I’ve often mentioned my wish to have an app or something similar that can erase your favourite song from your mind so you can hear it again for the first time. A couple of Sundays ago in a local garden centre café I came about as close as is possible to experiencing this. Suddenly with no warning over the music system came that jangly ear worm of an intro from This Charming Man. Completely out of context, completely unexpected and completely wonderful. By the time Morrissey sang “punctured bicycle” I’d put my knife and fork down and left my eggs to go cold until the last drop of the song had passed. Bugger me if it wasn’t followed by What Difference Does It Make another unexpected smash between the ears. Since then I’ve found the time to listen to their four studio albums and A Hatful Of Hollow again.
My history with The Smiths is mixed. As a young man in 1984 I was between friend groups, old college friends and new nightclubbing mates but when The Smiths crashed into my world via Top Of The Pops I couldn’t ignore them. I was lucky enough to see them live. I bought the albums The Smiths and Hatful Of Hollow and all the singles up to How Soon Is Now and then met a girl more into 5 Star and Madonna and fool that I was that was that.
In early 2000’s I picked up Best 1 and Best 2 on CD during a miserable shopping trip while drifting around HMV. It set me on voyage of rediscovery collecting everything I could studio albums, compilations and live albums. I devoured them all ultimately deciding that Strangeways, Here We Come wasn’t the same standard as the rest and that it was probably a good thing that they split when they did. It was only later via social media that I realised that I was in a minority. Since then I’ve only listened very occasionally and with all the Morrissey stuff I’ve had no real inclination to listen again until now.
What struck me instantly with the eponymous first album was just how dark it was. Of course it was dark Dave I hear you say. Well yes but bloody hell. Maybe a life lived, experience and my job now meaning that safeguarding is front and centre on a daily basis I was quite shocked. I remember the accusations of paedophilia, the morbid obsession with death and serial killers, the bleakness and the sadness hidden in plain sight behind the music but it was always as Morrissey the protagonist. It hit me that maybe Morrissey was a victim. Yes he was always odd and carried himself with this ridiculous arrogance but… Reel Around The Fountain, The Hand That Rocks The Cradle etc could be perhaps from memories of his own childhood. Let’s be honest if a teacher in 2022 came across this stuff in a students writing all sorts of alarm bells would ring. I must dig out and try again with the Morrissey autobiography, maybe answers lay there. Maybe he is an awful human being or maybe….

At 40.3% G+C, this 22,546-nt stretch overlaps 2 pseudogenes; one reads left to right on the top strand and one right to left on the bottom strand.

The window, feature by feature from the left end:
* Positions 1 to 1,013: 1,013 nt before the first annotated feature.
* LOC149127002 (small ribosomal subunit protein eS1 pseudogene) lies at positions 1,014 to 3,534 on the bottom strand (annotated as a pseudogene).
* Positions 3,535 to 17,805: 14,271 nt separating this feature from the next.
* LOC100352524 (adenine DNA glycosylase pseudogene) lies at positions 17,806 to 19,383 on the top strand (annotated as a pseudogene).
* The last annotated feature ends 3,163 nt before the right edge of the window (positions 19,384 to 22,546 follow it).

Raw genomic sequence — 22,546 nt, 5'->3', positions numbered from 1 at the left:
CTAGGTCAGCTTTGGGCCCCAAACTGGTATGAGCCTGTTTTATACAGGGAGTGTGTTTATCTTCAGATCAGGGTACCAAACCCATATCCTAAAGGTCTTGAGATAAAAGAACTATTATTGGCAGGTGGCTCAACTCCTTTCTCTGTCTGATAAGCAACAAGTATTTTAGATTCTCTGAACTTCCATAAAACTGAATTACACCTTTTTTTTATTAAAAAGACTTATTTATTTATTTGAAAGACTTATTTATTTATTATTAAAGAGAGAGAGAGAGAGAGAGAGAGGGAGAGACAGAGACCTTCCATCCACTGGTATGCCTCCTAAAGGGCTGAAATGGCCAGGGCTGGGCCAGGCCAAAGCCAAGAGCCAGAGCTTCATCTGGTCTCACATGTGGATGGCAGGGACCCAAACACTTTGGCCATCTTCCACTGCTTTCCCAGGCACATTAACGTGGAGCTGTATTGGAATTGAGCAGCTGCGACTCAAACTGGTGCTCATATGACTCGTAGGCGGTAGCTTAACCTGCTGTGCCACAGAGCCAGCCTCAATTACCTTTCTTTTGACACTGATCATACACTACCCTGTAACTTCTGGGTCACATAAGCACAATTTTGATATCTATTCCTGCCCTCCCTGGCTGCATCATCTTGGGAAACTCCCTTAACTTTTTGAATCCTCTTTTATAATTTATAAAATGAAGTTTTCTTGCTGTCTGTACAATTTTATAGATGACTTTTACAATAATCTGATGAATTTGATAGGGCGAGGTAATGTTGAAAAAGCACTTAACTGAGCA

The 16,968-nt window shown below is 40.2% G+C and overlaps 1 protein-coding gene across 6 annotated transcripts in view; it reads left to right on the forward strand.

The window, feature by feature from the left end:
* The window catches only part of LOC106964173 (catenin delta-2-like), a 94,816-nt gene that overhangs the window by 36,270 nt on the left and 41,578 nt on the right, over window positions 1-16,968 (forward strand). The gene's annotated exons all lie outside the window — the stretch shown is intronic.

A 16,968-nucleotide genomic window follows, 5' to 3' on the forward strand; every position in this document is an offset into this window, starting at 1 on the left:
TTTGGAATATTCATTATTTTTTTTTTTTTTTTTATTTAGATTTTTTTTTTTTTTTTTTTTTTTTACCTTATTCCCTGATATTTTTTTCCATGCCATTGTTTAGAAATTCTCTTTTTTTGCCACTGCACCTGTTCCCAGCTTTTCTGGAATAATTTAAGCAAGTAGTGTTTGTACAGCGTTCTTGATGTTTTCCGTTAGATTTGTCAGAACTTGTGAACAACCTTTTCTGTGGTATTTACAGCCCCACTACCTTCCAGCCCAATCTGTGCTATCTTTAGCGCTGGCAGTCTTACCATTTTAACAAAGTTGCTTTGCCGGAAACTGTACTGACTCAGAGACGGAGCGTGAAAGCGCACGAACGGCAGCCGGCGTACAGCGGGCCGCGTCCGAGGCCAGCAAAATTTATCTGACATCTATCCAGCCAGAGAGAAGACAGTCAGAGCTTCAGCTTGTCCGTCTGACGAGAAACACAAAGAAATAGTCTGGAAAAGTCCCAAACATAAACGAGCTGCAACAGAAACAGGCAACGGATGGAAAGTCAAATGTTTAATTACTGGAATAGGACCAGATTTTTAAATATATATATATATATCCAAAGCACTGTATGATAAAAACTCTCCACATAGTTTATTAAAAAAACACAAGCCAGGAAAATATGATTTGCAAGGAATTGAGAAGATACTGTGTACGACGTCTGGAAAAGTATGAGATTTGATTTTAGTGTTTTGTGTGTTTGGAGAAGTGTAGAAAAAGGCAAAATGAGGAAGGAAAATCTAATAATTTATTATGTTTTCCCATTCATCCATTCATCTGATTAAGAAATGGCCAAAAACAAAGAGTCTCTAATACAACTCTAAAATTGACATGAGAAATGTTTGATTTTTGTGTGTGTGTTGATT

Hatful Of Hollow was more of the same. This stuff is raw, open, profoundly troubling and quite extraordinary when taken as 3 minute pop songs hoping to gain broad appeal. It’s quite remarkable.
On to Meat Is Murder which was always my favourite although I think The Smiths has taken over on this revisit. It certainly retains the rawness and that sense of reality. Like it was all drawn from actual experience. I have to confess that Well I Wonder stopped me in my tracks and almost drew a tear.
Well I wonder Do you hear me when you sleep?
I hoarsely cry
Well I wonder
Do you see me when we pass?
Please keep me in mind
Please keep me in mind
Gasping but somehow still alive
This is the fierce last stand of all I am
Gasping, dying but somehow still alive
This is the final stand of all I am
Please keep me in mind
Those words with Marrs light touch just exquisite. (Man up Dave ffs!)
It also reminded me how important Mike Joyce and Andy Rourke were. Barbarism Begins At Home for example being as much about those two as Morrissey and Marr. This was a rare collection of musicians thrown together with Morrissey’s unique qualities to produce a run of three albums that on hearing again, now, for some reason have been elevated beyond how I previously remember them.
With The Queen Is Dead it starts to feel forced. I know there are some brilliant songs. But…. it’s all a bit we need to be quirky and lacking that feeling of the personal. Vicar In A Tutu, Frankly Mr Shankly, Some Girls Are Bigger Than Others? Mmmm. It’s great album obviously and it contains There Is A Light That Never Goes Out which is one of their best but it doesn’t make me feel what the first three do.
Strangeways hadn’t improved with age and still feels just wrong and again all a bit forced and fake. Last Night I Felt Somebody Loved Me the standout.
The Smiths legacy as one of the most important British bands achieved in just 4 years, influencing much of what came in the 90’s has been tainted by the fall outs and Morrissey’s increasingly bizarre offensive behaviour. He’s an adult and needs to take responsibility, if he even cares. Im certainly not making excuses for him. What I have learned over the years is that we all have a story, something that makes us the people we are. I can’t listen to the first three albums without wondering what made Morrissey the man he is and whether he is a product of something nasty in his early life. Marr, Rourke and Joyce though deserve better. Marr’s guitar work never bettered for me and Rourke and Joyce one of the great rhthym sections. The songs survive as unique, provocative and thrilling snapshots of a very different 80’s. I’m glad I can, on this occasion, continue to listen, even if the world won’t anymore….